Of course over the next couple of days, the truth came out. When I asked Walker why he had broken up with me, his reply was, “I thought you wanted to break up with me.” “Why would you think that?” I asked. Sadly, he responded, “Because that’s what Sydney told me when we were at the mall. She said you were going to break up with me, and I needed to hurry up and break up with you.” I was devastated. I felt like not only had I just lost my boyfriend, but I had also just lost my best friend, my “BFF”, the one person I felt I could trust more than anyone else. My awesome seventh grade year officially tanked. I was miserable, school was terrible, and I couldn’t wait for the school year to end. I had nobody to talk to or help me get through this hard time. Everybody thought that I was the bad guy because of all the rumors Sydney had spread. I couldn’t believe it when people were actually feeling sorry for Sydney. There was so much drama involved with the whole thing; people were sick and tired of hearing about our fight. Frankly, so was I.
Over the summer Sydney and I did pick up the broken pieces of our friendship. We hung out at each other’s houses again, we took vacations together, we went shopping, and I worked on trusting Sydney again. I was confused by this new emotion of betrayal. I had never experienced anything like it before, and it was hard for me to understand. Eventually, during our eight-grade year, I found that things were never going to be the same. I tried to love her, I tried to forgive her, but things were different between us now. We fought more over little things. We resented each other. I felt she had betrayed me, and she justified her behavior by thinking that I had betrayed her by going out with Walker in the first place. What had started out as a wonderful, beautiful friendship, ended because of betrayal. Another year has now gone by. Sydney and I go to different schools now, we email each other from time to time, but we have grown apart. She has her new friends, and I have mine. I wouldn’t say that I have a new “best” friend, and I doubt that she does either. Maybe one day, we will be able to put this behind up and allow our friendship to grow again. Or, maybe that one-day will never come, only time will tell.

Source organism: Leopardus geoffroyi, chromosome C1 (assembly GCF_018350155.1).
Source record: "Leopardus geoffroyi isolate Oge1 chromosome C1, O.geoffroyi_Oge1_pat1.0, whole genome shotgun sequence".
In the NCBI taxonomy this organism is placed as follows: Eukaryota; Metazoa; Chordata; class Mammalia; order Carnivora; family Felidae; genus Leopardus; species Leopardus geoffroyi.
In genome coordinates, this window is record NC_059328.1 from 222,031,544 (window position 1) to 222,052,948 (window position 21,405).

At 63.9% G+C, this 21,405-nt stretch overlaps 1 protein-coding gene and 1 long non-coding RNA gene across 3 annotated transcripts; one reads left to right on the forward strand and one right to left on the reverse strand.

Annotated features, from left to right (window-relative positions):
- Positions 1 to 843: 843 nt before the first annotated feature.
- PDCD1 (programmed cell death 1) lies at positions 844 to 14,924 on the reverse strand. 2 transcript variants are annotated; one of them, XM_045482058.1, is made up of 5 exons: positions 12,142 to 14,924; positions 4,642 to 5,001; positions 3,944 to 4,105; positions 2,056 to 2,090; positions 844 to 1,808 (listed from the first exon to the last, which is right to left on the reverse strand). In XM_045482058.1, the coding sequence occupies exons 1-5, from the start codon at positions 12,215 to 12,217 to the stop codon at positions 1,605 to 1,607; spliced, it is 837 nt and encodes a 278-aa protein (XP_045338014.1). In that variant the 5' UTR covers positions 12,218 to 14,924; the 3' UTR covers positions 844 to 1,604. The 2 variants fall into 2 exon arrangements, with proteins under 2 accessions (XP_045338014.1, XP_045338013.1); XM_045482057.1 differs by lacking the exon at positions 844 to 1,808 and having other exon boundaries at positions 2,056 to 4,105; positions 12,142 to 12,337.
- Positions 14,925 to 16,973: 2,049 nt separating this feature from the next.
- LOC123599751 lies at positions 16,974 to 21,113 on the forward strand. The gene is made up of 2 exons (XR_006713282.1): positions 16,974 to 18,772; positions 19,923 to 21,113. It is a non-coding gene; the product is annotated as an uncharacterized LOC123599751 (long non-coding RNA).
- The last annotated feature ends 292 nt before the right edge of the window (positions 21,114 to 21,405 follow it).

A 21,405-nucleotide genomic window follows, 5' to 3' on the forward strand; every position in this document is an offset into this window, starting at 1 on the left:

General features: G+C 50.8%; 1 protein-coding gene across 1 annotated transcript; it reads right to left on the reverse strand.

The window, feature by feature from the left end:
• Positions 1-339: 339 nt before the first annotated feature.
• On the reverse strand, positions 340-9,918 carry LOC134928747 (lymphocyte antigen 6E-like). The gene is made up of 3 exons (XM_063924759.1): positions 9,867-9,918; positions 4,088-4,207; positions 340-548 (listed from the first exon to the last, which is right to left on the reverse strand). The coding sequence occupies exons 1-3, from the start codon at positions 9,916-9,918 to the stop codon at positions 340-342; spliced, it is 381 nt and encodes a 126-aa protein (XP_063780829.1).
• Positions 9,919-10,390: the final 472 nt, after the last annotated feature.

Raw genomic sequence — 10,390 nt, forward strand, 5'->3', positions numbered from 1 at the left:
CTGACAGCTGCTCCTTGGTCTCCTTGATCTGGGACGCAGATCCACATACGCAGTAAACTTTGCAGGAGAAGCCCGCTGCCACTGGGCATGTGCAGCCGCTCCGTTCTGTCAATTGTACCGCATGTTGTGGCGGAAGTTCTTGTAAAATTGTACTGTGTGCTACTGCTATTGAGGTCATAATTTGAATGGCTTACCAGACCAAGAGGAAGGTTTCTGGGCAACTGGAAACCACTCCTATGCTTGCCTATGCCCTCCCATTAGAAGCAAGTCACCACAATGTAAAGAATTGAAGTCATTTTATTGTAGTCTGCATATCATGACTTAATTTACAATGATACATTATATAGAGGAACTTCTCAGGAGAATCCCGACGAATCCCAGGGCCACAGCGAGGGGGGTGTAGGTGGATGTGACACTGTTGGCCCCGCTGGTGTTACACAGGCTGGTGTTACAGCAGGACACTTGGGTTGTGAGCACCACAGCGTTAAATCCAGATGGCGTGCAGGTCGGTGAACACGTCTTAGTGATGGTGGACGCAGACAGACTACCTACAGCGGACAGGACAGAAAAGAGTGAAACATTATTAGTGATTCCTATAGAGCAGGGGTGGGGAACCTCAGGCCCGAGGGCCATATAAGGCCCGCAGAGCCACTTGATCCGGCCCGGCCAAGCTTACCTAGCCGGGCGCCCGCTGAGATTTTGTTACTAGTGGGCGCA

I often ask myself what I have learned from this experience. I believe that because of how Sydney treated me, I have become a better friend. I have learned how NOT to treat other people. I have learned that if a girl likes a boy, I should probably stay away from that boy. And most importantly I have learned that girls are capable of betrayal, and friends should not necessarily be chosen on what you have in common, but on how they treat you.